ALANNA's TIPS & KITCHEN NOTES
DECIDING HOW SMALL/LARGE TO DICE Peperonata is often served as an appetizer spread on bread or crackers. If this is your plan, I'd suggest dicing both the peppers and the potatoes quite small, so they'll spread more easily. For a side dish, size isn't quite so important although of course, the smaller the pieces (especially the potatoes), the quicker the dish will cook.
HOW MUCH OIL IS IN CAPONATA? Three tablespoons is a lot of oil to cook vegetables in, at least for A Veggie Venture! Still, this was completely delicious and I'd make it the same way again. Still, if you want to reduce the oil, I think it would be very good but you'd likely need to add some water to have enough liquid to cook the potatoes. Many other recipes use prodigious amounts of olive oil, so much that even heart-healthy olive oil makes my heart quake!
DISAPPEARING VEGETABLES The onion and tomato melt away, they become virtually invisible but form a light saucy texture that's lovely and holds the dish together. It's also fascinating to watch the peppers turn pale at first, then gain color the longer the dish cooks. Watch and smile!



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Still Hungry?



MORE BELL PEPPER RECIPES

~ Stuffed Peppers ~
~ Grilled Pepper & Tomato Salad ~
~ Mixed Fruit & Vegetable Salad ~
~ more bell pepper recipes ~
from A Veggie Venture

~ Grilled Pepper Salad ~
~ Green Chili Sauce (Salsa Verde) ~
~ Red Pepper Crostini ~
~ more bell pepper recipes ~
from Kitchen Parade


Looking for healthy new ways to cook vegetables? A Veggie Venture is home to hundreds of super-organized quick, easy and healthful vegetable recipes and the famous asparagus-to-zucchini Alphabet of Vegetables. Join "veggie evangelist" Alanna Kellogg to explore the exciting world of common and not-so-common vegetables, seasonal to staples, savory to sweet, salads to sides, soups to supper, simple to special.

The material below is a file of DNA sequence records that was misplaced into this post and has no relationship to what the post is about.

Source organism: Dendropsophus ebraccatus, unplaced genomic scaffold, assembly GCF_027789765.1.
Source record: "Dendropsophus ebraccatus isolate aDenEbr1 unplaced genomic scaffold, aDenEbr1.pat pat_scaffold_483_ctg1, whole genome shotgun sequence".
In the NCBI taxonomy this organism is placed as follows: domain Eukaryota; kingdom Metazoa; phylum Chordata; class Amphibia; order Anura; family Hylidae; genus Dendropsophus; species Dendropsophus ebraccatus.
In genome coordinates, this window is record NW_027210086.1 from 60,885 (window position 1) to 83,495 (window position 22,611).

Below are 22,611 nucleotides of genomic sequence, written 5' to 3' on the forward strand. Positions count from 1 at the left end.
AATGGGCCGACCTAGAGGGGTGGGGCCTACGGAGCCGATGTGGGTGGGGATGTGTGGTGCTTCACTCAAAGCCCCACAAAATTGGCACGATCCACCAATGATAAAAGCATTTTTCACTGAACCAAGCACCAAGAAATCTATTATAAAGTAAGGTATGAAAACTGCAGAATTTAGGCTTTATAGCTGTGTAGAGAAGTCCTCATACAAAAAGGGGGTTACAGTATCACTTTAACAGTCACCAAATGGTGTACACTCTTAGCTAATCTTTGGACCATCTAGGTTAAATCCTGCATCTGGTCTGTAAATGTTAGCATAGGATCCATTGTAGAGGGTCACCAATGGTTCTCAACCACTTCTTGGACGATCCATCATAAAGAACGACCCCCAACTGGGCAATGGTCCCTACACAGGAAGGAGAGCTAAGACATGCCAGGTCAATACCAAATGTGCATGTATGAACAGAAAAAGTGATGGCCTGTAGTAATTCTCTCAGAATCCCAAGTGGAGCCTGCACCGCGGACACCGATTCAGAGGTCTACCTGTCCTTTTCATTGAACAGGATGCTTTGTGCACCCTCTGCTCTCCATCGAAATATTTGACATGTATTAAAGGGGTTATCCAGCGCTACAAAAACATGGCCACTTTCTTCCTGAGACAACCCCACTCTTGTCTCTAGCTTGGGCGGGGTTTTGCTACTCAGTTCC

© Copyright Kitchen Parade 2008 & 2019


Alanna Kellogg
Alanna Kellogg

A Veggie Venture is home of "veggie evangelist" Alanna Kellogg and the famous asparagus-to-zucchini Alphabet of Vegetables.

Comments

  1. That sounds...well, interesting. And such a pretty dish! I'd throw in some sliced sausage (sweet Italian or Kielbasa) and there's supper. Thanks for the idea Alanna.

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  2. Great Italian side dish! I never know what to serve alongside Italian dinners besides a traditional salad so this is something nice and different.

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  3. mmm.. that looks great. I passed up so many peppers at Soulard the other day because I was afraid they would rot while I tried to decide what to do with them. Guess I will have to make a trip back!

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  4. Us greeks have a similar potato salad with roasted red peppers...both dishes are super delish.

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  5. I love all the many peperonatas I've had and made! Really like the potato here.

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  6. TigerlilleMay 14, 2010

    I've been making this for years, sans potatoes, only I didn't know it was a recipe or had a name, ha ha. I often use a rainbow selection of peppers, and flavor with sweet chili oil as well, then deglaze toward the end with dry sherry or vermouth. I fill briefly dry-fried ww tortillas with them, and a strip of cream cheese. Yummy!

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Thank you for taking a moment to write! I read each and every comment, for each and every recipe, whether a current recipe or a long-ago favorite. If you have a specific question, it's nearly always answered quick-quick. (So sorry, as of 4/23/22, I’ve had to turn comments off to prevent hundreds of spam comments a day. Stupid Spammers.) ~ Alanna